| Comments 
| Category: Barack Obama
| 12/23/2009 4:51:44 PM CT
The Senate voted by 60 - 39 to limit debate on the health care bill, setting up a vote for final passage tomorrow at 7am ET. Debate continues on the bill this evening.
As part of this continuing debate, the minority (the Republican caucus) was allotted one hour for remarks. As part of these remarks, Sen. David Vitter (R-LA) asked that the bloc be divided evenly among several members of the Republican caucus. John Thune (R-SD) received the third segment which can be viewed in its entirety below.
Sen. Thune directed much of his ten minute address to the issue of the deficit. He began by presenting convoluted percentages of non-defense budget spending over the preceding several years. He was attempting to illustrate that the Democrats contributed more to the deficit and that our current deficit is not attributable to President George W. Bush or the Republican party.
He then lifted a blank presentation board and a marker. Next, he began to write numbers, in billions of dollars, relating to the Congressional Budget Office's estimate of the Healthcare bill's cost. The first number represented the CBO's estimated surplus ($132 B), over a ten year period, resulting from the implementation of the Senate's Healthcare bill. The next few lines depict Sen. Thune's interpreted inaccuracies of the CBO's estimate.
Sen. Thune then adds the 132 billion to his list of erroneous estimates and makes an arithmetic error:
132 - 200 - 72 - 47 = -177
His numbers don't add up to -177; the correct computation yields -187. We have a US Senator attempting to illustrate why the CBO is wrong and he can't add four numbers of three digits or less together. Simply stunning. But perhaps what's even more stunning is that nobody caught this error; either in the planning stages or during the remaining remarks.
| Comments 
| Category: House of Reps.
| 11/7/2009 10:38:55 PM CT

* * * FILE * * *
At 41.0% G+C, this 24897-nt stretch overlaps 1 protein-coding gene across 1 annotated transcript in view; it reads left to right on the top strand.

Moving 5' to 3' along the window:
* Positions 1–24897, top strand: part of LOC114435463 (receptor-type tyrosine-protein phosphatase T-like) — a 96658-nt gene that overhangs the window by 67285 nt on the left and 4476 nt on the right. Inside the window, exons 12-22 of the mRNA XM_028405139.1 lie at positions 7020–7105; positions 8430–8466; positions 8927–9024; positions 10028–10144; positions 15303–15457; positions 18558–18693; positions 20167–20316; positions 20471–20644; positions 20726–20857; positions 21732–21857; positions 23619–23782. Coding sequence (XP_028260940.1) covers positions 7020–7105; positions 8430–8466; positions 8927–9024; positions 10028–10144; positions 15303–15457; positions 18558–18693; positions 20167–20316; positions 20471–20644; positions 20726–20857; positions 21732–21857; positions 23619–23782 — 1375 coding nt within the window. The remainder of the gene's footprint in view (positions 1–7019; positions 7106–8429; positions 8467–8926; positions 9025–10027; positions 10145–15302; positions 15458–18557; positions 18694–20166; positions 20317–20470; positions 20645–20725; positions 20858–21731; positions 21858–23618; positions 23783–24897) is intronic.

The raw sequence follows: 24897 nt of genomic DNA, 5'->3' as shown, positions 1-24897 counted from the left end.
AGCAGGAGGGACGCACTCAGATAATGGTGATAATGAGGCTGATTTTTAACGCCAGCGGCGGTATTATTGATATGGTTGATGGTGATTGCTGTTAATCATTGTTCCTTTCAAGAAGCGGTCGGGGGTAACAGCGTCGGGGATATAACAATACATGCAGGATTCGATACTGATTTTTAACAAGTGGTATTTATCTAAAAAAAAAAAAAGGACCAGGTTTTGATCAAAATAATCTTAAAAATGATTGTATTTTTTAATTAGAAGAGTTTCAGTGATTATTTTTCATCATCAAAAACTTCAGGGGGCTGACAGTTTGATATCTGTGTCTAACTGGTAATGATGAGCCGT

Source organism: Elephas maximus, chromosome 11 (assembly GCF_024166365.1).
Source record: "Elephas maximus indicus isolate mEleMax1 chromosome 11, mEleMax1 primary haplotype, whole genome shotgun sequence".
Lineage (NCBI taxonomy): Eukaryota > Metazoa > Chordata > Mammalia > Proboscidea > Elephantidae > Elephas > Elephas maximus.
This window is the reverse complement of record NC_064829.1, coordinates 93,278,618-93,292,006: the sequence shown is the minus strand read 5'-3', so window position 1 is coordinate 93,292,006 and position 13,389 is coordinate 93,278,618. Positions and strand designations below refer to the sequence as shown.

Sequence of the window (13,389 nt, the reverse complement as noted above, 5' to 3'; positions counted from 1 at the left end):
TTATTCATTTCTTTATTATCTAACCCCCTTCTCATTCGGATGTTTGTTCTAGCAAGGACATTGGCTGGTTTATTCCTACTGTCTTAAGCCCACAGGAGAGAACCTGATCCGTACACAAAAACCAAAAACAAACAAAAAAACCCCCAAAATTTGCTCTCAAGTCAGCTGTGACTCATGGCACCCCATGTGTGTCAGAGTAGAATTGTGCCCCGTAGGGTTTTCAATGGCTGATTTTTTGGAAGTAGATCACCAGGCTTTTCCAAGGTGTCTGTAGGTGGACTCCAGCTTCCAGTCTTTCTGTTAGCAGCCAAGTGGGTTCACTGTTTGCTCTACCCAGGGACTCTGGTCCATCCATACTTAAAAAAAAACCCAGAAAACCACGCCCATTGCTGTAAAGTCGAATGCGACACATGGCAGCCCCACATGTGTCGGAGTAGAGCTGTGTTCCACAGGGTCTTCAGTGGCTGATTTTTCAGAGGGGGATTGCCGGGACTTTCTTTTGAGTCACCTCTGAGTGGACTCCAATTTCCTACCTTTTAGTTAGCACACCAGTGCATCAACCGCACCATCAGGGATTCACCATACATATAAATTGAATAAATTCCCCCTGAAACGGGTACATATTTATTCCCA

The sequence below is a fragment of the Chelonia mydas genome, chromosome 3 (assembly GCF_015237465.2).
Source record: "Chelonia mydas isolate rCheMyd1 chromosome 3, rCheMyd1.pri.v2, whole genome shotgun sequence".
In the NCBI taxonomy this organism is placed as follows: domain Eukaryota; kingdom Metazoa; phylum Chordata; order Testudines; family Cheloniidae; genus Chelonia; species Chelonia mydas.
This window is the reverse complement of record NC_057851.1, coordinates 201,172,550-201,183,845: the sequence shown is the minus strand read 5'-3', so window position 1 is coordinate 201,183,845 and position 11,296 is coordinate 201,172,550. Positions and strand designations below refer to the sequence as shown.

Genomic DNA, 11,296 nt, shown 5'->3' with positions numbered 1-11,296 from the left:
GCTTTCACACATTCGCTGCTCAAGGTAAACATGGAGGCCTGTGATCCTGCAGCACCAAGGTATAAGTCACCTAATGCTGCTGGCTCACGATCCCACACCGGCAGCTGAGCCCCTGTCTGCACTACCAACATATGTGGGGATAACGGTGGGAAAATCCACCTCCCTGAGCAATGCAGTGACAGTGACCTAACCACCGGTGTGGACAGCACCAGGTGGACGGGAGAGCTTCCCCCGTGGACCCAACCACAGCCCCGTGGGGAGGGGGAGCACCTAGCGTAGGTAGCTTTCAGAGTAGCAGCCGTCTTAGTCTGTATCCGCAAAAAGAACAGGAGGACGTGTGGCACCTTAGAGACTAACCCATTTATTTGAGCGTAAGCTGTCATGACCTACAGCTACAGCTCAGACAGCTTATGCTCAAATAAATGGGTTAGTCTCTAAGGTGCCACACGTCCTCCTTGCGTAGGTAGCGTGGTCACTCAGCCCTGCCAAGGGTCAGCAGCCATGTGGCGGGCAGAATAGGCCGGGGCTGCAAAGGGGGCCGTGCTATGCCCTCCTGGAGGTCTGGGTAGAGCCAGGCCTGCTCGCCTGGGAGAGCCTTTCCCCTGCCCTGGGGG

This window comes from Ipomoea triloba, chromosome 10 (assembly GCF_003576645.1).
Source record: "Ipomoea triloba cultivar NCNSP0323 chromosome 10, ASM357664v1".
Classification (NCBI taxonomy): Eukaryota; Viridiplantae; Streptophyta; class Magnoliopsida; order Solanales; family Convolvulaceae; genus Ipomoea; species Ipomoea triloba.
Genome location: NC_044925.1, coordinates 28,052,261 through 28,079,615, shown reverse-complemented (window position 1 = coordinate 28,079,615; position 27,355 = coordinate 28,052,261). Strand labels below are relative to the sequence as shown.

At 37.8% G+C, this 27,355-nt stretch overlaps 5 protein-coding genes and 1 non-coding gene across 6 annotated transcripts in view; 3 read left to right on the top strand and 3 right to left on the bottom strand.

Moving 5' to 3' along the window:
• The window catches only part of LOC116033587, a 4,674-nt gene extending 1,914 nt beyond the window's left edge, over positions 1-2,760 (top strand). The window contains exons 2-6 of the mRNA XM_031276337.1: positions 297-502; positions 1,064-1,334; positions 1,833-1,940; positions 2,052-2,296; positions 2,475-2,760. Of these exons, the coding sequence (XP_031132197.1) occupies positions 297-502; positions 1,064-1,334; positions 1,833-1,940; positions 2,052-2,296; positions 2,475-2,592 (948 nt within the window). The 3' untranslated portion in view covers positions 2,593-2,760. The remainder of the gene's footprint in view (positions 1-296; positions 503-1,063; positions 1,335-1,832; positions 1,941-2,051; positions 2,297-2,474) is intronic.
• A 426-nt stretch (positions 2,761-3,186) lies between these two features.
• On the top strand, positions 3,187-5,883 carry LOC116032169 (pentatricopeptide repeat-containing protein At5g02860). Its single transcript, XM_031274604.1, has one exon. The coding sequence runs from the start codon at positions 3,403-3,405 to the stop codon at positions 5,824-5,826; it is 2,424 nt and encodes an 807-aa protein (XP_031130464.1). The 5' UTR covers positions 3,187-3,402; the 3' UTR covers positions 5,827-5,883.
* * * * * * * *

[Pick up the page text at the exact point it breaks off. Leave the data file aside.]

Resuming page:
The US House or Representatives officially passed H.R. 3962, The Affordable Health for America Act, at 11:15 PM ET upon the confirmation of the tally by House Leader Nancy Pelosi (D); although the qualifying number of votes were cast 8 minutes earlier:
The final vote was 220 Ayes to 215 Nays:
The lone Republican voting for the measure was Rep. Joseph Cao of Louisiana's Second District.
The House adjourned until Monday at 6 PM, after a fourteen and a half hour session. There will probably be several press conferences from each party at some point; you can watch live on CSPAN.org or check your local TV Listing for the channel number in your area.
Update [12:25 AM, CT 9/8/2009]: Immediately following the passage of the bill, and before the Democratic press conference, CSPAN fielded callers from around the country. Below is one of these such exchanges:
Announcer: Lets hear what you have to say about the debate today. This is
Pam in San Diego, California against the bill; go ahead.
Pam: Yeah. My name is Pam, and I am very much against any bill, on any kind of insurance, because insurance is not an airbag to protect you. Insurance does not buy healthcare; there is something, just, infinitely wrong with the idea that doctors are actually taking care of people.
Source: CSPAN.org Video Library
The bolded text above is probably the most vile and incompetent critique of healthcare reform possible. Insurance does buy healthcare, in fact it's the purpose of having insurance; you spend money, i.e. you buy insurance, and in turn, you receive healthcare. Insurance is the exchange of money for access to healthcare within a distributed stress system. The general concept of insurance places roughly equal burden upon all participants in exchange for assistance when a statistical anomaly occurs, such as cancer. Insurance buys access to, in this example, healthcare for cancer; this healthcare is probably not affordable, without insurance, for the average American [pg. 5].
Secondly, the purpose of doctors is to take care of people; which I thought was a common sense notion, but apparently I was wrong. The Hippocratic Oath, the corner stone of ethical medicine, seems to hint at a doctor's need to care for their patients:
I will apply dietetic measures for the benefit of the sick according to my ability and judgment; I will keep them from harm and injustice.
Whatever houses I may visit, I will come for the benefit of the sick, remaining free of all intentional injustice, of all mischief and in particular of sexual relations with both female and male persons, be they free or slaves.
Source: PBS NOVA
The statements by Pam above, are without a doubt, the most ignorant things I have ever heard relating to the healthcare debate.